Judging from the hyper-excited tone of consumer news stories and ads these days, you might think that everything is on sale at prices never seen before and never to be seen again. While that might be true of big-ticket purchases such as homes and new cars, is it really true about other goods? Should you buy now or will the price be the same or lower after the recession? We asked local experts to advise us on eight items thought to be great deals.



Few segments of the economy have been hit as hard as housing and home furnishings. Pat Fleetham, who was in the Twin Cities furniture business 35 years as owner of ReFurnish, said that many furniture stores foresaw the decline two years ago and adjusted their inventories. The 20, 30 or 50 percent storewide sales you're seeing now aren't necessarily better deals than before and may in some cases be worse. Fleetham believes the best deals are in stores' outlets or clearance rooms such as the Room & Board outlet in Golden Valley, Gabberts Odds & Ends room in Edina, and Hom clearance rooms in Coon Rapids, Lakeville and Plymouth. Comparison-shop for the lowest prices.


Don't get pinched by reports that lobster is a great deal now. It depends on what kind of lobster, said Tim Lauer, general manager at Coastal Seafoods. Lobsters are cheaper now than a year or two ago, but live lobsters selling for $4 per pound are soft-shell with less flavor and more fat, because lobsters molt when the water is warmer from now to early September. Wait until the hard-shell live lobsters are back in season in October through December, he said. Last year, live lobster was $10 a pound at Christmas, the lowest price in 20 years. Right now, wild shrimp and crab are priced about 30 percent lower than last year.


No rush unless you need one. Consumer Reports credits the recession for low prices on electronics, but others say it's the natural cycle of lower prices on mature technology. The Consumer Electronics Association said that prices on the average digital camera have dropped $200 in three years, but that's mostly because 77 percent of all U.S. homes already own a digital camera and few feel the need to upgrade. Expect prices to continue sliding about 10 percent per year, said Mike LaMotte, vice president at National Camera Exchange. Watch for even better sales on selected models as loss leaders.



Full-price boutiques and department stores are quicker to mark things down than in the past, but consumers are flocking to off-price retailers and consignment shops. Chad Olson, chief operating officer at Clothes Mentor consignment, said that business is up 30 percent year-to-date in stores open one year. The women's clothing chain with stores in 10 states has locations in Maple Grove and Minnetonka and plans to open four more in the Twin Cities soon. Lyn Opitz, owner of Opitz Outlet in St. Louis Park, said the recession has given his stores a "second wind." Take advantage now, whether it's Macy's and Herberger's or Nordstrom Rack and Marshalls.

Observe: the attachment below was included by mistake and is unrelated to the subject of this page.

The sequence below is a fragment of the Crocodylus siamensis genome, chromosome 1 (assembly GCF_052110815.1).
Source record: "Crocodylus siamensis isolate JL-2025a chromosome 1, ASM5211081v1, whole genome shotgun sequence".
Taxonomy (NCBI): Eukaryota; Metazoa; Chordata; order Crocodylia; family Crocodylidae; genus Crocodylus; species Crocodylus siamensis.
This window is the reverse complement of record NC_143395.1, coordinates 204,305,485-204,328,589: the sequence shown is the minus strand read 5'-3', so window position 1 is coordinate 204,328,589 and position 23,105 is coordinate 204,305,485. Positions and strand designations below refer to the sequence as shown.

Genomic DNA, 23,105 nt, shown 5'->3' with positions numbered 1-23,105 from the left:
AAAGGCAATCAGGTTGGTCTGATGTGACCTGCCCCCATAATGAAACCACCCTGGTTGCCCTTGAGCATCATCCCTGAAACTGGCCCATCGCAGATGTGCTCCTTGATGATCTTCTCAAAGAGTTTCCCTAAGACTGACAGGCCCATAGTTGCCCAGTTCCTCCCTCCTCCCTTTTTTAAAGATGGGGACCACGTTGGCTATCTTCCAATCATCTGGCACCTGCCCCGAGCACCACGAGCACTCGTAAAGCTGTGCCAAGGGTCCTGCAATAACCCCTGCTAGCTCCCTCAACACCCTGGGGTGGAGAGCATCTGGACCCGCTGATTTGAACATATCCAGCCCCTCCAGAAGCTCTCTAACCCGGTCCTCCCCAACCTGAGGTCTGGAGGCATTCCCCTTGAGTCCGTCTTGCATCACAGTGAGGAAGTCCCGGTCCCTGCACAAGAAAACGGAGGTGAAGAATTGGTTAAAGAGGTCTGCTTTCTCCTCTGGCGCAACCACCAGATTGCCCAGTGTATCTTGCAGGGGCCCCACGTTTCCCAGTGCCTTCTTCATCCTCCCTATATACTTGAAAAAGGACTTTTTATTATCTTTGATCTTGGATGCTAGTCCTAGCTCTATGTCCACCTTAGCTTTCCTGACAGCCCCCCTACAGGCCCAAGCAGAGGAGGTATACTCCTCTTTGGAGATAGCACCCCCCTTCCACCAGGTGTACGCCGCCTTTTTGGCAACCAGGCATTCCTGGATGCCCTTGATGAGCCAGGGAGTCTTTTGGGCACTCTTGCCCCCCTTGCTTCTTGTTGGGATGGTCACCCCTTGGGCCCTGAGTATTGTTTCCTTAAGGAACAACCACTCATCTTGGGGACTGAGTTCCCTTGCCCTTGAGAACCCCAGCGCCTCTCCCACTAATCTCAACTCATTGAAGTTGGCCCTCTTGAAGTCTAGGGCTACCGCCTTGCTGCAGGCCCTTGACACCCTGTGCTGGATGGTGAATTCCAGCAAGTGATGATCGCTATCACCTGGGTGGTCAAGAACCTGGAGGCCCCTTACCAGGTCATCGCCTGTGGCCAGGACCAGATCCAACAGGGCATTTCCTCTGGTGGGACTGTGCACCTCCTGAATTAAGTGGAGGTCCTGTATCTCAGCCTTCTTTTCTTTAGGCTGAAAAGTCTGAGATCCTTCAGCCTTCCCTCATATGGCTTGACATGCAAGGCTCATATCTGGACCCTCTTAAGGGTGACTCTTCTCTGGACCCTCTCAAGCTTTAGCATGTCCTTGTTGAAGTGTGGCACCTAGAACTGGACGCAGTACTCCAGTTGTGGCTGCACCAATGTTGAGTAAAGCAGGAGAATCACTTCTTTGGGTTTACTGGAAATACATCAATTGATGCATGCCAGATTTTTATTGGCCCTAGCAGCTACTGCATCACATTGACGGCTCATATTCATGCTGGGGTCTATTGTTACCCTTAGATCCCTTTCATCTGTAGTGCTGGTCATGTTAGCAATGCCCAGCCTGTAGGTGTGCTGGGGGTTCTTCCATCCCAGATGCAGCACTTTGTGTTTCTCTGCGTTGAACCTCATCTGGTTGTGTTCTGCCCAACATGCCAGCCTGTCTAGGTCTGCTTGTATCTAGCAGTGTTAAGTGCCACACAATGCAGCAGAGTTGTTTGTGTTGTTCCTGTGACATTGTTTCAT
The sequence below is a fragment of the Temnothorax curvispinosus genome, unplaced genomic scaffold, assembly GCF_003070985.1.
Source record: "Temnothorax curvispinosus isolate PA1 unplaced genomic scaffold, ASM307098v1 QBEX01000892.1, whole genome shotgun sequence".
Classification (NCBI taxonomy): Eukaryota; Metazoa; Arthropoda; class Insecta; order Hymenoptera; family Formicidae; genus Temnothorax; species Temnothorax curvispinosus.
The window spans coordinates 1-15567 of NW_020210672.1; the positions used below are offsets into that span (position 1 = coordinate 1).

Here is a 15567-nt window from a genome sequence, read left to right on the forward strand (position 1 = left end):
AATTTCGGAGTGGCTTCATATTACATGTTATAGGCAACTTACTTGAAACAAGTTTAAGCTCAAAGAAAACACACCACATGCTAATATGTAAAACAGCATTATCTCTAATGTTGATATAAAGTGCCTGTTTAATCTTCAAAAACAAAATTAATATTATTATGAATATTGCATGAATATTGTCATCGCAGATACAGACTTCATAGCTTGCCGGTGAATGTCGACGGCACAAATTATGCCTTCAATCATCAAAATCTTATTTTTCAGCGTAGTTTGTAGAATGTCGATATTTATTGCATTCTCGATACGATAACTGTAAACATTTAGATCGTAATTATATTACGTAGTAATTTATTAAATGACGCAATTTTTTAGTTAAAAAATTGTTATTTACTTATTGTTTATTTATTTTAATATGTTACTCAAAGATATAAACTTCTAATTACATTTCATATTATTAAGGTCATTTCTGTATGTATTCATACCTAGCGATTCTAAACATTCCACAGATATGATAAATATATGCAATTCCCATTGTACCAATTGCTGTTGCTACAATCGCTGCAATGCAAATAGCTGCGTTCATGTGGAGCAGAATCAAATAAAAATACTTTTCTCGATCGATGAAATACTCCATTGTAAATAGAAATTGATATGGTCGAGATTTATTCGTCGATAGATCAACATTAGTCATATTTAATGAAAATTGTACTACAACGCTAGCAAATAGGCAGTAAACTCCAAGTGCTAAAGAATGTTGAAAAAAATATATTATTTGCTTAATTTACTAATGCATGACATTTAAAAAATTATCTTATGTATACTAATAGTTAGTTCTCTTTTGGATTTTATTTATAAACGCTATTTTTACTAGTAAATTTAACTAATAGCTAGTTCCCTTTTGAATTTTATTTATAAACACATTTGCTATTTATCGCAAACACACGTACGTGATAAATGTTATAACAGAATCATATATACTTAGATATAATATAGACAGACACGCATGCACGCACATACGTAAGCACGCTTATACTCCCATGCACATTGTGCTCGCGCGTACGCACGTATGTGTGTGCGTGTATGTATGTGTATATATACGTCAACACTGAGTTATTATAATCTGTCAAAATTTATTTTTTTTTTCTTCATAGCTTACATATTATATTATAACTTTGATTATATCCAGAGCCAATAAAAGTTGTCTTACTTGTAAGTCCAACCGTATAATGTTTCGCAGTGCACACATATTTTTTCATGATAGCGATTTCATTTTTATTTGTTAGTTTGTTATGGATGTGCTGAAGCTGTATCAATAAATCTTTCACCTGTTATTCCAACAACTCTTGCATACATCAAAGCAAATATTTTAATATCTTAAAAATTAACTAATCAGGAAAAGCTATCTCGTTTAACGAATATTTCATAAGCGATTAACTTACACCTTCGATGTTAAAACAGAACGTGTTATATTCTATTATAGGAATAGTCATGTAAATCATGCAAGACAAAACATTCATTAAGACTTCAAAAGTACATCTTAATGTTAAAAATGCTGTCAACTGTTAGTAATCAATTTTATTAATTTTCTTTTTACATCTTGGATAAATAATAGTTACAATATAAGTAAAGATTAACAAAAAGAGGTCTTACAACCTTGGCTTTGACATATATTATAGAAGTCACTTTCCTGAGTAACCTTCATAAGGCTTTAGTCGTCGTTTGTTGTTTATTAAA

Whether it's airfare, hotels or cruises, travel is an undisputed bargain. Some airfare bargains can just as easily be attributed to new competition from Southwest as the economy, said local travel expert Terry Trippler. Consumers looking for deals on hotel rooms should sign up for e-mail alerts. In Las Vegas, for example, Caesar's Palace rooms were recently only $49 per night and MGM Grand offered two nights free with the purchase of a third to their e-mail subscribers. Cruise travel is down significantly, said Roger Miller of Minnetonka Travel and Cruises in Wayzata. He's seen two-for-one deals from Viking River Cruises in Europe and unprecedented discounts on Alaskan cruises.


Wait until the holidays. LCD TVs are following the trend of VCRs and DVD players, said Doug Mamer, owner of East Lake TV in Minneapolis. The price drop is related to mass production, not the recession. A good LCD TV sells for $595 now, but it was $999 two years ago. By Thanksgiving, it will probably be even lower, he said. Plasma TV prices are down, too, as LCD has won the battle over plasma, but Mamer doesn't expect plasma prices to plunge. "Plasma is like Beta. Its customers think plasma is a superior product and will keep paying a premium until it dies," he said.


Computers, like TVs, have seen precipitous price drops. The competition among retailers, especially Wal-Mart, has kept prices low, said Khalid Mahmood, owner of General Nanosystems in Minneapolis. Consumers are getting more features and memory for less money. Laptops, desktops and especially memory are all cheaper. Demand is soft now but may pick up when Windows 7 is released. Two gigabytes of memory cost $100 two years ago. Now it's $25.

John Ewoldt • 612-673-7633 or jewoldt@startribune.com. If you spot a deal, share it at www.startribune.com/blogs/dealspotter.